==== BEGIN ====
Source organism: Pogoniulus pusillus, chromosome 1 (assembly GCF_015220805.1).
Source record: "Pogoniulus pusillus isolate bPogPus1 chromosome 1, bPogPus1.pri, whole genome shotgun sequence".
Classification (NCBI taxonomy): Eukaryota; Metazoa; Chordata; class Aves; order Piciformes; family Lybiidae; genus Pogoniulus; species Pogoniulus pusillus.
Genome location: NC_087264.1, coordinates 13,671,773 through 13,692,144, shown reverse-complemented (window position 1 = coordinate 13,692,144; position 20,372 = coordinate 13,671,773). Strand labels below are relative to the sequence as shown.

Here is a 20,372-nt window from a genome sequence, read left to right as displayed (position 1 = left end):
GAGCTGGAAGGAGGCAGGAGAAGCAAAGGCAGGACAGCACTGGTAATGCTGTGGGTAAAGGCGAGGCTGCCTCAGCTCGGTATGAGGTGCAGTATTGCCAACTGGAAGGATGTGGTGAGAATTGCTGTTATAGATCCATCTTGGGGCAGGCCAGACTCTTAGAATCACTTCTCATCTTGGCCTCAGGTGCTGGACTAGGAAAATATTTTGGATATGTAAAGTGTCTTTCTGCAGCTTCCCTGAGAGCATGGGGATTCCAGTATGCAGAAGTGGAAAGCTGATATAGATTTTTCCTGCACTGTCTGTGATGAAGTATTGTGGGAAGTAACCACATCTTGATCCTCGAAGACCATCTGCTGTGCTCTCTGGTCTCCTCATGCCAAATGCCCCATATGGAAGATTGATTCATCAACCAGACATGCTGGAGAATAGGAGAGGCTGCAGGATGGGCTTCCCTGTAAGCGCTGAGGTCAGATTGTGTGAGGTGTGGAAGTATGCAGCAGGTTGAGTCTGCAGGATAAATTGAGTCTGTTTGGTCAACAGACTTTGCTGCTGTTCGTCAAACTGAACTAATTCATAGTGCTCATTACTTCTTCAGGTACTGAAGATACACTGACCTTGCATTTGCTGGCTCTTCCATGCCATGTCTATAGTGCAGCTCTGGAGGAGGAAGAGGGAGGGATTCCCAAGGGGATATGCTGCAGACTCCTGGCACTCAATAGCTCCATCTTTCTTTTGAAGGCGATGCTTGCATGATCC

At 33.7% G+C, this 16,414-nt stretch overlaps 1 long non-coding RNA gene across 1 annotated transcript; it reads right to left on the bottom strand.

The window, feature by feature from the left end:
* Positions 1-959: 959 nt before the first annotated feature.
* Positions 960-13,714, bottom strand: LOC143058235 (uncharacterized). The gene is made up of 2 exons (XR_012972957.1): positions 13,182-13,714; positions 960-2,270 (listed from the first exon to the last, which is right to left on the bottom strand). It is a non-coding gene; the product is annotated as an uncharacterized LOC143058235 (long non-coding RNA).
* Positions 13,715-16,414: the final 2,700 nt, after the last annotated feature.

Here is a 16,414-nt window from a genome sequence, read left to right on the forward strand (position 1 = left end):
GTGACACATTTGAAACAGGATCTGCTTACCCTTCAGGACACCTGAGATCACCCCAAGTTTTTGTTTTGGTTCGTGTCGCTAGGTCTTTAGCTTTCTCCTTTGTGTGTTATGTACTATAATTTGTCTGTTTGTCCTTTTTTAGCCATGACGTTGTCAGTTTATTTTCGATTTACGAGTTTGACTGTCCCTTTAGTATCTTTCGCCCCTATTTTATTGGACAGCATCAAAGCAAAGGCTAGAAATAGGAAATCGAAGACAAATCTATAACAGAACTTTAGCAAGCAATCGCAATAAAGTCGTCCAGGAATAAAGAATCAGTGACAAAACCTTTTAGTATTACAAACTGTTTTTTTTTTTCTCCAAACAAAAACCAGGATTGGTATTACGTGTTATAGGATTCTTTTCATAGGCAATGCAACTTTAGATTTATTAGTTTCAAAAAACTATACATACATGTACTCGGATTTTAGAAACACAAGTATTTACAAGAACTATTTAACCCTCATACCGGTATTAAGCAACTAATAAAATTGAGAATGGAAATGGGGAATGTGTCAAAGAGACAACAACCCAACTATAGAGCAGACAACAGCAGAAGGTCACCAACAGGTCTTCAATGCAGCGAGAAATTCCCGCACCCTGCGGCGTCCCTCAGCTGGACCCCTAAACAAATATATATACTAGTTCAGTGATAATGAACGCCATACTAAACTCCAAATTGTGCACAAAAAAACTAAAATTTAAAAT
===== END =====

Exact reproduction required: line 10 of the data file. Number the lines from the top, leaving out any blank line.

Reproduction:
* Positions 960-13,714, bottom strand: LOC143058235 (uncharacterized). The gene is made up of 2 exons (XR_012972957.1): positions 13,182-13,714; positions 960-2,270 (listed from the first exon to the last, which is right to left on the bottom strand). It is a non-coding gene; the product is annotated as an uncharacterized LOC143058235 (long non-coding RNA).